# Getting year and week from date

I need to return year and week of a given date. Sounds simple. But to be right 2012-01-01 have to return 2011-52, because week 1 in 2012 starts January 2th.

To find the week, I use:

``````GregorianCalendar calw = new GregorianCalendar(GregorianCalendarTypes.Localized);
return calw.GetWeekOfYear(DateTime.Parse("2012-01-01"), CalendarWeekRule.FirstFourDayWeek, DayOfWeek.Monday).ToString();
``````

this return 52. (correct)

But how do I get the Year?

edit:

With the help from here: http://codebetter.com/petervanooijen/2005/09/26/iso-weeknumbers-of-a-date-a-c-implementation/

This seems to work:

`````` private int weekYear(DateTime fromDate)
{
GregorianCalendar cal = new GregorianCalendar(GregorianCalendarTypes.Localized);
int week = weekNumber(fromDate);
int month = cal.GetMonth(fromDate);
int year = cal.GetYear(fromDate);

//week starts after 31st december
if (week > 50 && month == 1)
year = year - 1;
//week starts before 1st January
if (week < 5 && month == 12)
year = year + 1;

return year;
}
private int weekNumber(DateTime fromDate)
{
// Get jan 1st of the year
// Get dec 31st of the year
// The first week of a year includes the first Thursday
// DayOfWeek returns 0 for sunday up to 6 for saterday
int[] iso8601Correction = { 6, 7, 8, 9, 10, 4, 5 };
int nds = fromDate.Subtract(startOfYear).Days + iso8601Correction[(int)startOfYear.DayOfWeek];
int wk = nds / 7;
switch (wk)
{
case 0:
// Return weeknumber of dec 31st of the previous year
case 53:
// If dec 31st falls before thursday it is week 01 of next year
if (endOfYear.DayOfWeek < DayOfWeek.Thursday)
return 1;
else
return wk;
default: return wk;
}
}
``````
-
Function GetYear()? –  sleepwalker Apr 29 '12 at 10:54
week 1 in 2012 starts january 2nd? How? –  nawfal Apr 29 '12 at 10:54
getYear() return 2012. Wrong. –  user408698 Apr 29 '12 at 10:59
–  J... Apr 29 '12 at 11:14
@J... I get it thanks.. so strange and new to me :) –  nawfal May 1 '12 at 7:56

Noda Time handles this for you very easily:

``````using System;
using NodaTime;

public class Test
{
static void Main()
{
LocalDate date = new LocalDate(2012, 1, 1);
Console.WriteLine("WeekYear: {0}", date.WeekYear);             // 2011
Console.WriteLine("WeekOfWeekYear: {0}", date.WeekOfWeekYear); // 52
}
}
``````

That's using the ISO calendar system where the week year starts in the first week with at least 4 days in that year. (Like `CalendarWeekRule.FirstFourDayWeek`.) If you want a different calendar system, specify it in the `LocalDate` constructor.

EDIT: Note that this gives the right value for both this situation (where the week-year is less than the calendar year) and the situation at the other end of the year, where the week-year can be more than the calendar year. For example, December 31st 2012 is in week 1 of week-year 2013.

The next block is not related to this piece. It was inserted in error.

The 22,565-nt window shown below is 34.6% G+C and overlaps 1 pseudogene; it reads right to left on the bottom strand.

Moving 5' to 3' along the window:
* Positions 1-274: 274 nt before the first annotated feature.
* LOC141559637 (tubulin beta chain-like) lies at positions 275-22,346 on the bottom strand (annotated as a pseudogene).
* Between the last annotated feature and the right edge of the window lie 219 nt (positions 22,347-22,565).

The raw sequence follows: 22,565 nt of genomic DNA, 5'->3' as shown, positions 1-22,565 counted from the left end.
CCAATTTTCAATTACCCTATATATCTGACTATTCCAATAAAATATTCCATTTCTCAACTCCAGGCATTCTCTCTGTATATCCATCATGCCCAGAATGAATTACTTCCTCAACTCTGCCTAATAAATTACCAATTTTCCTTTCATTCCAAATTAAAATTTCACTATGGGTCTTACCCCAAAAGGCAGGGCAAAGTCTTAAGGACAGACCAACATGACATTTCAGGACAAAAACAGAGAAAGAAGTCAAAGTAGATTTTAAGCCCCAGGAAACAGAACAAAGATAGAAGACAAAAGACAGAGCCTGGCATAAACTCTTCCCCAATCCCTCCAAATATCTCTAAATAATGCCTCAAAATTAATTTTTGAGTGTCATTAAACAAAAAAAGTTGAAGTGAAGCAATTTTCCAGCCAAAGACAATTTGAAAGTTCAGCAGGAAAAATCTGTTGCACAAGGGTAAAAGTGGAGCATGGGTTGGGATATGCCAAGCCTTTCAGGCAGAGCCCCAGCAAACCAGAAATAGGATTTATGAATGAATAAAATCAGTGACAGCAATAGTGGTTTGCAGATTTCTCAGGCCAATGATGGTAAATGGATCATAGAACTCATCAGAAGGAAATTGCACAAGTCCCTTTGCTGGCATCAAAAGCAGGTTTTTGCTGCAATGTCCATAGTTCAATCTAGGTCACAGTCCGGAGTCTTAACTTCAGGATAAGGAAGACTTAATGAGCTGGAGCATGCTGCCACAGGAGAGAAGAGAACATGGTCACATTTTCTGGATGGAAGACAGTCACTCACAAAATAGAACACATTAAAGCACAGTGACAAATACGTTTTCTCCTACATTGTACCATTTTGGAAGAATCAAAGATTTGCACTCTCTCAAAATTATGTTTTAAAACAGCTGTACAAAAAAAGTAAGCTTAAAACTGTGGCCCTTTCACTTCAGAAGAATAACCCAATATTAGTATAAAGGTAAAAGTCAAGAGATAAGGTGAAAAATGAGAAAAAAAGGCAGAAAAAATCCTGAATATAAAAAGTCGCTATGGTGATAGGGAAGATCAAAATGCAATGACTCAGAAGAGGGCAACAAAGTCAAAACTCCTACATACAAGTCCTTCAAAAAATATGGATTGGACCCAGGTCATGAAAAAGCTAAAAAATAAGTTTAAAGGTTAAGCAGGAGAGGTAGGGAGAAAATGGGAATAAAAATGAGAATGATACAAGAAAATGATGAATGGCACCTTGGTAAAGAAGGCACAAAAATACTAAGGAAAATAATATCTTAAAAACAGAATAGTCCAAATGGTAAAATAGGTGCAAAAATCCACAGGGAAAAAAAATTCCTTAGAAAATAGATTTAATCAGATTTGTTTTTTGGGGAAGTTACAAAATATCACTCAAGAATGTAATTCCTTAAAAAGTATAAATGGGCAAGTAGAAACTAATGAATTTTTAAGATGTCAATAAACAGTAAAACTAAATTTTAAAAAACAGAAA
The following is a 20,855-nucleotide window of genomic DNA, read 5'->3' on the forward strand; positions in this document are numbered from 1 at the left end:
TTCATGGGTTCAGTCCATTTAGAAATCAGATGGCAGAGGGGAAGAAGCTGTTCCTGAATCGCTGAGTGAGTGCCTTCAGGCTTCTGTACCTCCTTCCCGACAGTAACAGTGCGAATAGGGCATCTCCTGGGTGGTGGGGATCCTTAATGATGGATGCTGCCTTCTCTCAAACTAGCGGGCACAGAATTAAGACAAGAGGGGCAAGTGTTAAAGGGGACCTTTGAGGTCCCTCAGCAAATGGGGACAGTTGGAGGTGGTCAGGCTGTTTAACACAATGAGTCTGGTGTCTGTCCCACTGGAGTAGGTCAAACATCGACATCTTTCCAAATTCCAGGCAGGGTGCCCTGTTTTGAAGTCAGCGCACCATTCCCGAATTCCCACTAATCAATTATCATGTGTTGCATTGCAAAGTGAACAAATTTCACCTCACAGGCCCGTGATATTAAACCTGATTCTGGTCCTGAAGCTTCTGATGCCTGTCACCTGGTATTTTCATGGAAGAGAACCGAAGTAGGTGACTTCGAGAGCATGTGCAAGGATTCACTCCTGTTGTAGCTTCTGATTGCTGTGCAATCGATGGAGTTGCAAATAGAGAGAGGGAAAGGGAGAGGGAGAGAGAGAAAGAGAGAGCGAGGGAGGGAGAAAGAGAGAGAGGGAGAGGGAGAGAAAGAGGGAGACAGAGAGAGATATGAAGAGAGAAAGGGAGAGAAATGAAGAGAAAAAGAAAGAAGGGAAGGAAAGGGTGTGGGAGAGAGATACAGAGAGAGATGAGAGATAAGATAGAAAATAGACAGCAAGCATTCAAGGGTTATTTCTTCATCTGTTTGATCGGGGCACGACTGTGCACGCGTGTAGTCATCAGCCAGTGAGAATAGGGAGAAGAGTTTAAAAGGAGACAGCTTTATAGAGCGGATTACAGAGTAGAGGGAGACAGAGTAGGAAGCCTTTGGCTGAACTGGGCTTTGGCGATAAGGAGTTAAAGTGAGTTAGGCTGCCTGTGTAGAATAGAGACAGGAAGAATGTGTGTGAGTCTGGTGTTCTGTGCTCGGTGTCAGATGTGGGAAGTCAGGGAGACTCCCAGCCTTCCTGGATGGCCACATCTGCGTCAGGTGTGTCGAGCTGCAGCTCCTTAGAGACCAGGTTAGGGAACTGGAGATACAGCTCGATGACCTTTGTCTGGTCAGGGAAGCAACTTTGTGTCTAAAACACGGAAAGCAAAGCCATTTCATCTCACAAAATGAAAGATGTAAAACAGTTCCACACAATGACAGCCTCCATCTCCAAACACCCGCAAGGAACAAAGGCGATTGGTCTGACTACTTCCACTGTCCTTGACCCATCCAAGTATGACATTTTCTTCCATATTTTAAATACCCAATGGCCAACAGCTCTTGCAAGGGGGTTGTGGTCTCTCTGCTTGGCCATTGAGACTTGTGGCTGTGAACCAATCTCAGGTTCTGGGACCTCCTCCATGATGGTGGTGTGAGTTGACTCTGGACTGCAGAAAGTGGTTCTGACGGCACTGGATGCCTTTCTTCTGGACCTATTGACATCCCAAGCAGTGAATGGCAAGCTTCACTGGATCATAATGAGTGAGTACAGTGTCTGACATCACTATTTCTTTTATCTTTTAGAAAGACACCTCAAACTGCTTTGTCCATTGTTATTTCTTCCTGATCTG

That's the beauty of having a library do this for you: its job is to understand this sort of thing. Your code shouldn't have to worry about it. You should just be able to ask for what you want.

-
Hi Jon. Some years(ex: 2009, 2015, 2020, 2026...) have 53 weeks. Will "2015-12-30" give WeekOfWeekYear as 53? –  Haritha Nov 29 '13 at 11:32
Yes. I tested. And it works for these special years too. I searched a lot in internet and this is the only correct answer I got. –  Haritha Dec 2 '13 at 5:40
@Haritha: Sorry not to have replied before - I didn't see your comment for some reason. Glad it works as intended though :) –  Jon Skeet Dec 2 '13 at 6:42
Thanks. But I have another problem. As the definition of `ISO8601`, the first week of the year is the week with the year's first Thursday in it. `WeekOfWeekYear` gives that. But I need the first week of the year as the week with the year's first Wednesday in it. Can I do it with NodaTime? –  Haritha Dec 3 '13 at 11:22
@Haritha: Yes - you can call `CalendarSystem.GetGregorianCalendar(5)` to say that you want to have at least 5 days in the week rather than 4. –  Jon Skeet Dec 3 '13 at 11:29

You can get the weeknumber according to the `CalendarWeekRule` in this way:

``````var d = new DateTime(2012, 01, 01);
System.Globalization.CultureInfo cul = System.Globalization.CultureInfo.CurrentCulture;
var firstDayWeek = cul.Calendar.GetWeekOfYear(
d,
System.Globalization.CalendarWeekRule.FirstDay,
DayOfWeek.Monday);
int weekNum = cul.Calendar.GetWeekOfYear(
d,
System.Globalization.CalendarWeekRule.FirstFourDayWeek,
DayOfWeek.Monday);
int year = weekNum == 52 && d.Month == 1 ? d.Year - 1 : d.Year;
``````

You probably want to compare `CalendarWeekRule.FirstDay` with `CalendarWeekRule.FirstFourDayWeek`. On this way you get the weeknumber and the year (`DateTime.Year-1` if they differ).

-
This will fail for (say) December 31st 2012, where the week year is 2013. –  Jon Skeet Apr 29 '12 at 12:05
You're right, corrected(hopefully). –  Tim Schmelter Apr 29 '12 at 12:15
No, that's still not going to give 2013 for December 31st 2012, is it? It's still either going to give `d.Year - 1` or `d.Year`. Sometimes it needs to give `d.Year + 1`. This sort of detail is why I'd prefer to trust a dedicated library :) –  Jon Skeet Apr 29 '12 at 12:30

That is just an edge case which you will have to add special code for. Get the year from the date string and then if the week = 52 and the month = 1 then subtract one from the year.

-
I'll go with this (week>50 && month==1). thanks –  user408698 Apr 29 '12 at 11:13
@user408698: Don't forget that sometimes you'd need to add a year too... –  Jon Skeet Apr 29 '12 at 12:02
Your right. Several thinks can go wrong. I would prefer not to add a library just for this. But unless someone else come up with something reliable, I add the Library you suggest. –  user408698 Apr 29 '12 at 12:56
HI. What about years which have 53 years? –  Haritha Nov 29 '13 at 10:53